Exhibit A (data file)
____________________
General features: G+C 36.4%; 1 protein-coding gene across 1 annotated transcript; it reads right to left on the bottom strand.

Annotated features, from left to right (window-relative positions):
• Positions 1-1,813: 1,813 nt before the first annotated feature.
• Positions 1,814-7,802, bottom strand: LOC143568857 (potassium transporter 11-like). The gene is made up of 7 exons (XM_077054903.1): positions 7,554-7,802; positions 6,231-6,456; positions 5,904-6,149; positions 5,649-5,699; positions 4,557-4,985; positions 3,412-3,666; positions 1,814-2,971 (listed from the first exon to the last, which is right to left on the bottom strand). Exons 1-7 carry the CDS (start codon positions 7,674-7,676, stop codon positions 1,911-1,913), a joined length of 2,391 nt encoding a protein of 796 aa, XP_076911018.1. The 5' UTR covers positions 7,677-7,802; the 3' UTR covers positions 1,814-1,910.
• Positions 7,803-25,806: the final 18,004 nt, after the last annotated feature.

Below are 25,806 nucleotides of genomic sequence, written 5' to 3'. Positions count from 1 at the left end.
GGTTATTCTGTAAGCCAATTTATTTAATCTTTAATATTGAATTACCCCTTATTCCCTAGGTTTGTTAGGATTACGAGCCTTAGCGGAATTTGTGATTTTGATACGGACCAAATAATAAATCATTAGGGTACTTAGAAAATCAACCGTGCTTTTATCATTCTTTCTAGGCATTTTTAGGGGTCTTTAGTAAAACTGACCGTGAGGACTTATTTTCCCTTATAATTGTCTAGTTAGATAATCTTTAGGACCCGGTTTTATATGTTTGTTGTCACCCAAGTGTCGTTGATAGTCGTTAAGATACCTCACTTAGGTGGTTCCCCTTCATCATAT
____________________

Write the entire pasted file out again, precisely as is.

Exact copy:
General features: G+C 36.4%; 1 protein-coding gene across 1 annotated transcript; it reads right to left on the bottom strand.

Annotated features, from left to right (window-relative positions):
• Positions 1-1,813: 1,813 nt before the first annotated feature.
• Positions 1,814-7,802, bottom strand: LOC143568857 (potassium transporter 11-like). The gene is made up of 7 exons (XM_077054903.1): positions 7,554-7,802; positions 6,231-6,456; positions 5,904-6,149; positions 5,649-5,699; positions 4,557-4,985; positions 3,412-3,666; positions 1,814-2,971 (listed from the first exon to the last, which is right to left on the bottom strand). Exons 1-7 carry the CDS (start codon positions 7,674-7,676, stop codon positions 1,911-1,913), a joined length of 2,391 nt encoding a protein of 796 aa, XP_076911018.1. The 5' UTR covers positions 7,677-7,802; the 3' UTR covers positions 1,814-1,910.
• Positions 7,803-25,806: the final 18,004 nt, after the last annotated feature.

Below are 25,806 nucleotides of genomic sequence, written 5' to 3'. Positions count from 1 at the left end.
GGTTATTCTGTAAGCCAATTTATTTAATCTTTAATATTGAATTACCCCTTATTCCCTAGGTTTGTTAGGATTACGAGCCTTAGCGGAATTTGTGATTTTGATACGGACCAAATAATAAATCATTAGGGTACTTAGAAAATCAACCGTGCTTTTATCATTCTTTCTAGGCATTTTTAGGGGTCTTTAGTAAAACTGACCGTGAGGACTTATTTTCCCTTATAATTGTCTAGTTAGATAATCTTTAGGACCCGGTTTTATATGTTTGTTGTCACCCAAGTGTCGTTGATAGTCGTTAAGATACCTCACTTAGGTGGTTCCCCTTCATCATAT